Lockheed Martin Corporation


Lockheed Martin JSF X-35B Makes History After Vertical Landing from Wingborne Flight, Short Takeoff

The supersonic Lockheed Martin Joint Strike Fighter X-35B made a successful short takeoff, transitioned back from wingborne to jetborne flight and made a picture-perfect vertical landing at Edwards Air Force Base on July 16.

The soft touchdown followed a series of weekend flights in which the X-35B achieved successively slower speeds with its short takeoff/vertical landing (STOVL) system activated. The aircraft also executed several successful short takeoffs and "slow" landings.

"Again, the X-35B performed flawlessly, and the vertical landing was extraordinarily smooth and easy," said Simon Hargreaves of BAE SYSTEMS, chief test pilot for the X-35B. "We were in familiar territory, since we had already demonstrated the airplane's solid and stable hovering ability numerous times last month. The aircraft's shaft-driven lift fan propulsion system produces enormous amounts of power, even in the California desert with its high elevation and hot temperatures.

"We also found that our vertical propulsion system provides a tenfold decrease in the hot exhaust that an aircraft reingests, as compared to other vertical propulsion systems. All this gives you a real safety margin during vertical operations."

Late last month, the aircraft completed 17 vertical takeoffs, hovers and vertical landings at the Lockheed Martin plant in Palmdale, Calif. On July 9, it performed a STOVL conversion, a mid-air refueling and supersonic dash in the same flight.

"The X-35B has now successfully completed short takeoffs, transitions between wingborne and jet borne flight, hovers, vertical landings, and has flown supersonic, all profound achievements that literally define the baseline flight requirements of the Joint Strike Fighter," said Tom Burbage, executive vice president and general manager of the Lockheed Martin JSF program. "The aircraft performed all of these missions without any modifications -- that's truly a testament to the talent and hard work of the Lockheed Martin X-35 team."

The X-35B features a unique propulsion system in which a drive shaft from the Pratt & Whitney JSF119-611 engine (common to all Lockheed Martin JSF variants) turns a counterrotating lift fan that produces cool-air lifting force during STOVL operations. The Rolls-Royce fan, actuated by a clutch that can be engaged at any power setting, works in concert with an articulating rear duct and under-wing lateral-control nozzles to lift the aircraft with nearly 40,000 pounds of vertical force. Because the fan amplifies the engine's power, the engine is able to run cooler and with less strain, increasing reliability and extending service life. The lift fan provides the propulsion system with about 15,000 pounds more thrust than the engine alone could generate.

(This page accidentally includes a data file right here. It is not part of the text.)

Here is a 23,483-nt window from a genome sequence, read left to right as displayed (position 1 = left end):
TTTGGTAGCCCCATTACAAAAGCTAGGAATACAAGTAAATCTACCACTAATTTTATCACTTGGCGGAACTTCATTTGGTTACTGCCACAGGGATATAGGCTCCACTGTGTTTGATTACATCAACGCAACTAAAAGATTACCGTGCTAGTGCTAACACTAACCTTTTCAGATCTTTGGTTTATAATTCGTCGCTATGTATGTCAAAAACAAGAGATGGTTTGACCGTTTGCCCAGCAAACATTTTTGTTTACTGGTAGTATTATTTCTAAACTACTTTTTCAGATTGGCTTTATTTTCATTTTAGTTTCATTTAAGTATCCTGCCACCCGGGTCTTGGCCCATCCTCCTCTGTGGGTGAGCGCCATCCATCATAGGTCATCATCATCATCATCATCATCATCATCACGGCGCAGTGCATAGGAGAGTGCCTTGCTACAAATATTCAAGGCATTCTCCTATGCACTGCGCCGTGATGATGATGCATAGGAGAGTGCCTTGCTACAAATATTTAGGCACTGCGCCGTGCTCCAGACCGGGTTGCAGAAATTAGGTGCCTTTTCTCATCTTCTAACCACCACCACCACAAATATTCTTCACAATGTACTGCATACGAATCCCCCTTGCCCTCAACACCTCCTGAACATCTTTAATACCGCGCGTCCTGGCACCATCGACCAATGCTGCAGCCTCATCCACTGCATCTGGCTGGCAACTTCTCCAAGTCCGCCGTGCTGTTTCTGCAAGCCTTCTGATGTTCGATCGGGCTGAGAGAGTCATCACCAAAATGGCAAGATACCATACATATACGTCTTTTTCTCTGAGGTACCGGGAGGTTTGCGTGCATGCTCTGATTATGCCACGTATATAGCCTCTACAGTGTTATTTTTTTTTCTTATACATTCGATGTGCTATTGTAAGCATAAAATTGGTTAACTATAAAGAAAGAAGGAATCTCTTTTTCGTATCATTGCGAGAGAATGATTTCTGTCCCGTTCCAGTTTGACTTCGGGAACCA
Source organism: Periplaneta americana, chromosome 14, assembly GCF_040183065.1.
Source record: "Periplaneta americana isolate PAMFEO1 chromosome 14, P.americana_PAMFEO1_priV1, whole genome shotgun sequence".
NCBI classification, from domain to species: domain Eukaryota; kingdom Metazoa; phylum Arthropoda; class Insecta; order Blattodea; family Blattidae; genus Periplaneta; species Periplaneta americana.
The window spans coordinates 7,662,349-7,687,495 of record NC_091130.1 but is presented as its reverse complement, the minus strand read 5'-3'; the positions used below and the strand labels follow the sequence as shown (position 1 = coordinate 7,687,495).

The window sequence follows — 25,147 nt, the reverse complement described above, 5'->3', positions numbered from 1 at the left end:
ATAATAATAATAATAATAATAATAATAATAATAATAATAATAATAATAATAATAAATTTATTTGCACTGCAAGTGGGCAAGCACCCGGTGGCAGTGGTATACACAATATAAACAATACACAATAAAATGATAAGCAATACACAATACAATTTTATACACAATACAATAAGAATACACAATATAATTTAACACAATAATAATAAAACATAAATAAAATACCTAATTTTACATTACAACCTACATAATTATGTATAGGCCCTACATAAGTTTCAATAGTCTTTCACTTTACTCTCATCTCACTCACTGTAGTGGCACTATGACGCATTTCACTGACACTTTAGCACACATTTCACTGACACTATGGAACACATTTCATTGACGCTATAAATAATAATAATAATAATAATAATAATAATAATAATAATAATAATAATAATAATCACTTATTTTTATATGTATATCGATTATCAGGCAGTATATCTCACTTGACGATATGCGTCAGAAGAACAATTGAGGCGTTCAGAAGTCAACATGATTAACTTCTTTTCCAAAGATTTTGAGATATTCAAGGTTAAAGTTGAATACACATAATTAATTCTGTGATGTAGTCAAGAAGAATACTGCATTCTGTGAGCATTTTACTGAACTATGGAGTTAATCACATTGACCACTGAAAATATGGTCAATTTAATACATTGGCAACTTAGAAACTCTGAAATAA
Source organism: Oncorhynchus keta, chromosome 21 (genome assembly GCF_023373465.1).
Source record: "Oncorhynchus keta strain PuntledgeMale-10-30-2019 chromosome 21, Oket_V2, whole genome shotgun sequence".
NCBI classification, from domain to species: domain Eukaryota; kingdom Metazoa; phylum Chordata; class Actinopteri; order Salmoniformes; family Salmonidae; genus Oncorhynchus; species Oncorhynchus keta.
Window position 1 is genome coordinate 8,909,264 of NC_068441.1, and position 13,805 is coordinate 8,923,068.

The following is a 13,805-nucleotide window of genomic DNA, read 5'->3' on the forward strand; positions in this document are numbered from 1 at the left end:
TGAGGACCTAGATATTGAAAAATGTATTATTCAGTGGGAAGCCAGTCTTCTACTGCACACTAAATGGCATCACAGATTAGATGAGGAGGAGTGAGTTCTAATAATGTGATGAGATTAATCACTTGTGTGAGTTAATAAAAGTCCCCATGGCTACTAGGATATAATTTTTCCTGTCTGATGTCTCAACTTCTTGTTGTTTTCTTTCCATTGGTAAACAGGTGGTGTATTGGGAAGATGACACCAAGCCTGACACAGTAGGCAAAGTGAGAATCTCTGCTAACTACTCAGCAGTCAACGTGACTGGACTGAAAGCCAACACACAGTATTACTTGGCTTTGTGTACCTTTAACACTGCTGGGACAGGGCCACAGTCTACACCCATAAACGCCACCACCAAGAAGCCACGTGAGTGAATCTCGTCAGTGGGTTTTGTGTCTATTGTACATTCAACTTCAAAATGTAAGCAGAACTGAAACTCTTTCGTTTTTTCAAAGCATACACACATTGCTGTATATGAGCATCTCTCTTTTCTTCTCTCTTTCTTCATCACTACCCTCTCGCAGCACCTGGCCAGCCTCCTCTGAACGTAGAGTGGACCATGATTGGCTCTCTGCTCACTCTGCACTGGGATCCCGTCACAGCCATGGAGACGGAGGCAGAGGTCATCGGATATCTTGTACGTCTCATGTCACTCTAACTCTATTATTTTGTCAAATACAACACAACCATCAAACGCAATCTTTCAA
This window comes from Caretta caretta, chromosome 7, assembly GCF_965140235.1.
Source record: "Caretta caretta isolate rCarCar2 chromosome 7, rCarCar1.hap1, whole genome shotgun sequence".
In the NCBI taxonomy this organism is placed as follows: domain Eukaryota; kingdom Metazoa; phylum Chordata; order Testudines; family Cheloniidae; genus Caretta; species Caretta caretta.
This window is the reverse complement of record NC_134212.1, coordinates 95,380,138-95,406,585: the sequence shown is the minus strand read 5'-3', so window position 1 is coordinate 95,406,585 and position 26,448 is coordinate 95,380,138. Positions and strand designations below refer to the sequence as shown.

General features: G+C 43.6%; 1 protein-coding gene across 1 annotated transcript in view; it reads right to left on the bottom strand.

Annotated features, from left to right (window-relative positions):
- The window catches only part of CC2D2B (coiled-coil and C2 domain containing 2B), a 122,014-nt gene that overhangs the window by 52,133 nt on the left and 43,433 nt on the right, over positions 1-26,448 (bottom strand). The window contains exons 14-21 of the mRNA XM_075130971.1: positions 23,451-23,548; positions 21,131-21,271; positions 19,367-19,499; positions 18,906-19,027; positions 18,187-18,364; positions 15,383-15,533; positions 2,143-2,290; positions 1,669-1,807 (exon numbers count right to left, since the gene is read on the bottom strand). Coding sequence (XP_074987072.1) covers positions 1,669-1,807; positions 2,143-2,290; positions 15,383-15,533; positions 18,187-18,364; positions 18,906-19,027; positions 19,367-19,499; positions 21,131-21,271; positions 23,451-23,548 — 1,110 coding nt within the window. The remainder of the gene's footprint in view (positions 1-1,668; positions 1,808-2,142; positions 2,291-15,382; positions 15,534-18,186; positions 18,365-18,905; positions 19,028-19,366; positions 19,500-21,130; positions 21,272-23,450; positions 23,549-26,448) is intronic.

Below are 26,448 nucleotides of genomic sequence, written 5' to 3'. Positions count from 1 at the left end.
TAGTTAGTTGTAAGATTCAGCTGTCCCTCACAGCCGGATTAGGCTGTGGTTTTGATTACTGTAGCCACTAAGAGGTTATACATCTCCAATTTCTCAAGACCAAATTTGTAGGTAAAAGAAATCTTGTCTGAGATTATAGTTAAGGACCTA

"Today's vertical landing of the X-35B marks yet another key milestone in the X-35 flight test program," said Lt. Col. James Geurts, X-35 program manager for the government's Joint Strike Fighter Program Office. "I want to congratulate Lockheed Martin, their program partners Northrop Grumman and BAE SYSTEMS, as well as Pratt and Whitney and Rolls Royce on this tremendous accomplishment.

"This flight culminates the work of thousands of people in industry and government and is an example of what industry, in partnership with the government, can accomplish for the joint warriors of tomorrow. The Joint Strike Fighter program is the linchpin for our future tactical aviation forces, and the vertical landing of the X-35B today is a tremendous step toward the fielding of these aircraft for our Air Force, Navy, Marines, Allied and Coalition war fighters.

Finally, Harry Blot, vice president and deputy program manager of the Lockheed Martin JSF, sees in today's flight the start of a new era.

"We've proven today that we've overcome the limitations of legacy vertical propulsion," said Blot, one of the first Marine test pilots for the legacy Harrier program and later the manager of that program. "As that era ends, we now can introduce a successful, revolutionary propulsion and combat system suited for the next 30 years of STOVL and conventional operations."

Lockheed Martin, in partnership with Northrop Grumman and BAE SYSTEMS, is in competition to build the JSF for the United States and United Kingdom. Government selection of a single contractor for the Engineering and Manufacturing Development phase is set for fall 2001.

For photos and information on the JSF, visit: http://www.lmaeronautics.com/news/press/jsf/jsfpr010716.html

For government information on the Joint Strike Fighter program, visit http://www.jast.mil/

For information on Lockheed Martin Corporation , visit: http://www.lockheedmartin.com


SOURCE: Lockheed Martin Aeronautics Company

Contact: John Kent, 817-454-0279, or john.r.kent@lmco.com, or Jim Saye,
404-213-7714, or james.w.saye@lmco.com, or John Smith, 817-319-9462, or
john.a1.smith@lmco.com, all of Lockheed Martin Aeronautics Company